In the research


in Daily updates, PhD thesis, Politics, The environment, Writing

It’s 4:41am and I am in my 10 1/2th hour of thesis work since I last slept. For weeks I have been working my way through my notebooks, compiling interview reports based on my discussions with campus fossil fuel divestment organizers in Canada. I have been paying special attention to getting the details from this interview, reviewing more of the raw audio than normal. That’s because it seems like an especially valuable account which speaks informatively on many of my key research questions.

That is making me feel that despite all the frustrations and sacrifices which have been involved in the project, it has been worthwhile to seek these organizers out and get their direct accounts of what happened and what it meant to them. Even if the project ends up being of limited theoretical interest to academics, there is an undeniable empirical value about having collected this information while people still have fresh memories of their involvement. Similarly, even if activist readers of the dissertation find my analysis unconvincing, being exposed to these direct accounts will enrich their understanding of what happened, reinforcing some of what they already believed with new evidence and perhaps challenging some of what they believe by showing that people had other experiences and reactions.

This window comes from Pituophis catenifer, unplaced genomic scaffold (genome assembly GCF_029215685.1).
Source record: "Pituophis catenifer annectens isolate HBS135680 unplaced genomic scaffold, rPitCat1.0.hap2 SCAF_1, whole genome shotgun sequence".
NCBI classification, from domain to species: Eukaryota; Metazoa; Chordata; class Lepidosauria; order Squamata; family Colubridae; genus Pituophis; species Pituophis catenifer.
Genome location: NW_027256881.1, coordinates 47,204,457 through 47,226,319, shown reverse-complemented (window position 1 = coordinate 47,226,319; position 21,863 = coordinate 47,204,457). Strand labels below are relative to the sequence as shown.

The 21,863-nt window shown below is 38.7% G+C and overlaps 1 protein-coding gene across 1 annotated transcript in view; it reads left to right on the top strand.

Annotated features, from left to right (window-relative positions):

I have 17 interview reports left to write. Then I will move on to coding their contents by theme, finishing my literature review, producing my first complete draft manuscript, and then beginning the process of review by committee members and making changes in response to their comments.

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